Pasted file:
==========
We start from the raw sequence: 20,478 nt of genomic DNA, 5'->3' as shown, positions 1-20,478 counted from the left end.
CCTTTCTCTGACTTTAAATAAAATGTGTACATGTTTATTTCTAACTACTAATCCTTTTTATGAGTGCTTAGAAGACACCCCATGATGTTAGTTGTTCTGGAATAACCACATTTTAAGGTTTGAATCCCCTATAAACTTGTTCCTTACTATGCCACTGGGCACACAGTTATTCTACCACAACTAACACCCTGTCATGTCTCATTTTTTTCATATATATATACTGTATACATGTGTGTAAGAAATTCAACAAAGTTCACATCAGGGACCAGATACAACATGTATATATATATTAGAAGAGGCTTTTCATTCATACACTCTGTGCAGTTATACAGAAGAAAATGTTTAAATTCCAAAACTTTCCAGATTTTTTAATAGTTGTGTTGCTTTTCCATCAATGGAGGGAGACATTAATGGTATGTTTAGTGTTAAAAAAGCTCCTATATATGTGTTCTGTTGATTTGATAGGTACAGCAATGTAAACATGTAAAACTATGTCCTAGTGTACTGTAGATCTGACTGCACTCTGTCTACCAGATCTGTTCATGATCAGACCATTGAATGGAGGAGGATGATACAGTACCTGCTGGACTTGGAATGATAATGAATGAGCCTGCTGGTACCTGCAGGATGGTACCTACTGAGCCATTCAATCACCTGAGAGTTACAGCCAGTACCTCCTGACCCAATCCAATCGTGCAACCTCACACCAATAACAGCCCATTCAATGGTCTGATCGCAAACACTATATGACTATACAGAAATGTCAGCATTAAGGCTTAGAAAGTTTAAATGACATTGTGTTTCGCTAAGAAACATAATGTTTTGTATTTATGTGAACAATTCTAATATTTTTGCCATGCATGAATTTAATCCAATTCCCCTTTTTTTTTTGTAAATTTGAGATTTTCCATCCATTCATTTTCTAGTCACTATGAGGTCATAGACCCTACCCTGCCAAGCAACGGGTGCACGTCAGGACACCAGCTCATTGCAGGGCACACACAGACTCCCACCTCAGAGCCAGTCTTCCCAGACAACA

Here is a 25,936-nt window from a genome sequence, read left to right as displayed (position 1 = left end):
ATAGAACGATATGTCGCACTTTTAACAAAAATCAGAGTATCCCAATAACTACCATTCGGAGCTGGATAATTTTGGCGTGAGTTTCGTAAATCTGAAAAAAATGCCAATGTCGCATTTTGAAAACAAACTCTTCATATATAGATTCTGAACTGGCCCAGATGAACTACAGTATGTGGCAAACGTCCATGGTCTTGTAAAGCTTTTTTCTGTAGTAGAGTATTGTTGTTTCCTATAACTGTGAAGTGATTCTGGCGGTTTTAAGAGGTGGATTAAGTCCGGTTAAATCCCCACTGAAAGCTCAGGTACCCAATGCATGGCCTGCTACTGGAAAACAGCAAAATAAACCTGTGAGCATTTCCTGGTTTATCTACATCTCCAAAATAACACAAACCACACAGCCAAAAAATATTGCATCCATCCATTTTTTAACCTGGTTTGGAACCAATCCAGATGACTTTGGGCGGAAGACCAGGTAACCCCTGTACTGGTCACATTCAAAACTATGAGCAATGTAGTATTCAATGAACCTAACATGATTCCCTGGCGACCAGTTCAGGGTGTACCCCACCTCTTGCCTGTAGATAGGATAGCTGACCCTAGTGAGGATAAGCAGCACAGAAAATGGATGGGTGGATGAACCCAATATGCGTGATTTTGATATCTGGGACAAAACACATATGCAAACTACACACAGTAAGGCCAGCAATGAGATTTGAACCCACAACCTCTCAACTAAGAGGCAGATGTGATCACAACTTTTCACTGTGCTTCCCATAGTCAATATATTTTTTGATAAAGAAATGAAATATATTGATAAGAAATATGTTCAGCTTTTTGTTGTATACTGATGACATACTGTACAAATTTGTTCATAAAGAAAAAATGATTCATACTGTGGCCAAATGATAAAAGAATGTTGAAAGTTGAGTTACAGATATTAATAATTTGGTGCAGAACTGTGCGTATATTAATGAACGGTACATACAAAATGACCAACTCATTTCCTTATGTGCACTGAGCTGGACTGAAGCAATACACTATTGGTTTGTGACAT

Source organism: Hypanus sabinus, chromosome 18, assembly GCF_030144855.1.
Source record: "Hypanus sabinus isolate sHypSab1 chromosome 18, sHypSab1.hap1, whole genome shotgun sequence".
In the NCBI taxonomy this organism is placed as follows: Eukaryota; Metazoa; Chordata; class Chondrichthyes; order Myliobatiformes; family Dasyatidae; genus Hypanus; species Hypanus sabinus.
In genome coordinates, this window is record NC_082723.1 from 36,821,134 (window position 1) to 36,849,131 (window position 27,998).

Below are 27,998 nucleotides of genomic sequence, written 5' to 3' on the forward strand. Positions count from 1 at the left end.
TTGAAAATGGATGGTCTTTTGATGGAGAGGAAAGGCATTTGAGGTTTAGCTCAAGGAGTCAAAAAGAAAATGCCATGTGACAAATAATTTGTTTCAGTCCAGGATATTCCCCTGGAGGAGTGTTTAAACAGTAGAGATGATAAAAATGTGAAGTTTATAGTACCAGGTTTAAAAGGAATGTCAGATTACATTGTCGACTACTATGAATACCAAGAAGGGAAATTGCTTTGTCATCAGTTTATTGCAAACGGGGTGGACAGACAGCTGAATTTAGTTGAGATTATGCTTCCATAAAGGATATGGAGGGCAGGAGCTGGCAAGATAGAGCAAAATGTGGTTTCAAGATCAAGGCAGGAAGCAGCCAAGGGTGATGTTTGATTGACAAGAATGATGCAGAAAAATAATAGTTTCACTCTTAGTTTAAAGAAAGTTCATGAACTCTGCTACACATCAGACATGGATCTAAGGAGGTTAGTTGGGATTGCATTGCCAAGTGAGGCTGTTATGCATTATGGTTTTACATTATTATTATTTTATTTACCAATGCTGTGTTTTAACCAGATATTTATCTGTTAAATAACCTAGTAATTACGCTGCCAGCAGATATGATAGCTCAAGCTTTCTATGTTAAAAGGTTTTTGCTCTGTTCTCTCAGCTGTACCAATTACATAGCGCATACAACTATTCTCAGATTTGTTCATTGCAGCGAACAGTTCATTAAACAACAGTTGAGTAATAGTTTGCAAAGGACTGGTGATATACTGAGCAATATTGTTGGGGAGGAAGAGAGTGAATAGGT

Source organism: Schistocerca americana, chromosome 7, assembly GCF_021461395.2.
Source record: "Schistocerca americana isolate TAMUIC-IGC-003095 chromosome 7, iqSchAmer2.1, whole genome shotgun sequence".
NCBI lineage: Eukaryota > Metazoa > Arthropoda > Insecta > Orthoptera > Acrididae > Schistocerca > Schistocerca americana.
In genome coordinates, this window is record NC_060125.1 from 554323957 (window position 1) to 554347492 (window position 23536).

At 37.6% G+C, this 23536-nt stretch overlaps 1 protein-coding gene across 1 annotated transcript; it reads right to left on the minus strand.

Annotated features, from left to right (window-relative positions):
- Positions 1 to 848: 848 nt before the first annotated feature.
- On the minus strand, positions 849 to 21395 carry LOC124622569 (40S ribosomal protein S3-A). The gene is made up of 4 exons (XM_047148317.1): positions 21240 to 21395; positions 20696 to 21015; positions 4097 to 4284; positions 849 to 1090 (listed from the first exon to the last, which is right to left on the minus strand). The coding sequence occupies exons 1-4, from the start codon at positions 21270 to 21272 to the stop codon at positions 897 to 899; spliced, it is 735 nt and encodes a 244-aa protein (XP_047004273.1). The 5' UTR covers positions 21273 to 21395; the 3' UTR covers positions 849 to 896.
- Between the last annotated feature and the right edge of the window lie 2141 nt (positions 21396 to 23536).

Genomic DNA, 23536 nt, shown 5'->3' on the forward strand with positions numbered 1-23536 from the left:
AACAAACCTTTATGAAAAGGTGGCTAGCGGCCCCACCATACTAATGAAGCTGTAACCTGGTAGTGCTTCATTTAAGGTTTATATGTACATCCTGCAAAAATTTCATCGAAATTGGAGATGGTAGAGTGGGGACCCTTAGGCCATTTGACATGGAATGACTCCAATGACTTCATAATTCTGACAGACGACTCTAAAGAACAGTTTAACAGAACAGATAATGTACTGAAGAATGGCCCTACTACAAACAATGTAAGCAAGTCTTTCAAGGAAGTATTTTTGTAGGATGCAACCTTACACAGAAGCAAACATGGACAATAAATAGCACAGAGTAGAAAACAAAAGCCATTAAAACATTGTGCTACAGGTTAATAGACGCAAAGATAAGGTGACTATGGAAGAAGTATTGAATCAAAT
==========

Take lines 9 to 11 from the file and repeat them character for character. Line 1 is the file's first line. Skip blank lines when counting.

Below are 27,998 nucleotides of genomic sequence, written 5' to 3' on the forward strand. Positions count from 1 at the left end.
TTGAAAATGGATGGTCTTTTGATGGAGAGGAAAGGCATTTGAGGTTTAGCTCAAGGAGTCAAAAAGAAAATGCCATGTGACAAATAATTTGTTTCAGTCCAGGATATTCCCCTGGAGGAGTGTTTAAACAGTAGAGATGATAAAAATGTGAAGTTTATAGTACCAGGTTTAAAAGGAATGTCAGATTACATTGTCGACTACTATGAATACCAAGAAGGGAAATTGCTTTGTCATCAGTTTATTGCAAACGGGGTGGACAGACAGCTGAATTTAGTTGAGATTATGCTTCCATAAAGGATATGGAGGGCAGGAGCTGGCAAGATAGAGCAAAATGTGGTTTCAAGATCAAGGCAGGAAGCAGCCAAGGGTGATGTTTGATTGACAAGAATGATGCAGAAAAATAATAGTTTCACTCTTAGTTTAAAGAAAGTTCATGAACTCTGCTACACATCAGACATGGATCTAAGGAGGTTAGTTGGGATTGCATTGCCAAGTGAGGCTGTTATGCATTATGGTTTTACATTATTATTATTTTATTTACCAATGCTGTGTTTTAACCAGATATTTATCTGTTAAATAACCTAGTAATTACGCTGCCAGCAGATATGATAGCTCAAGCTTTCTATGTTAAAAGGTTTTTGCTCTGTTCTCTCAGCTGTACCAATTACATAGCGCATACAACTATTCTCAGATTTGTTCATTGCAGCGAACAGTTCATTAAACAACAGTTGAGTAATAGTTTGCAAAGGACTGGTGATATACTGAGCAATATTGTTGGGGAGGAAGAGAGTGAATAGGT

Source organism: Schistocerca americana, chromosome 7, assembly GCF_021461395.2.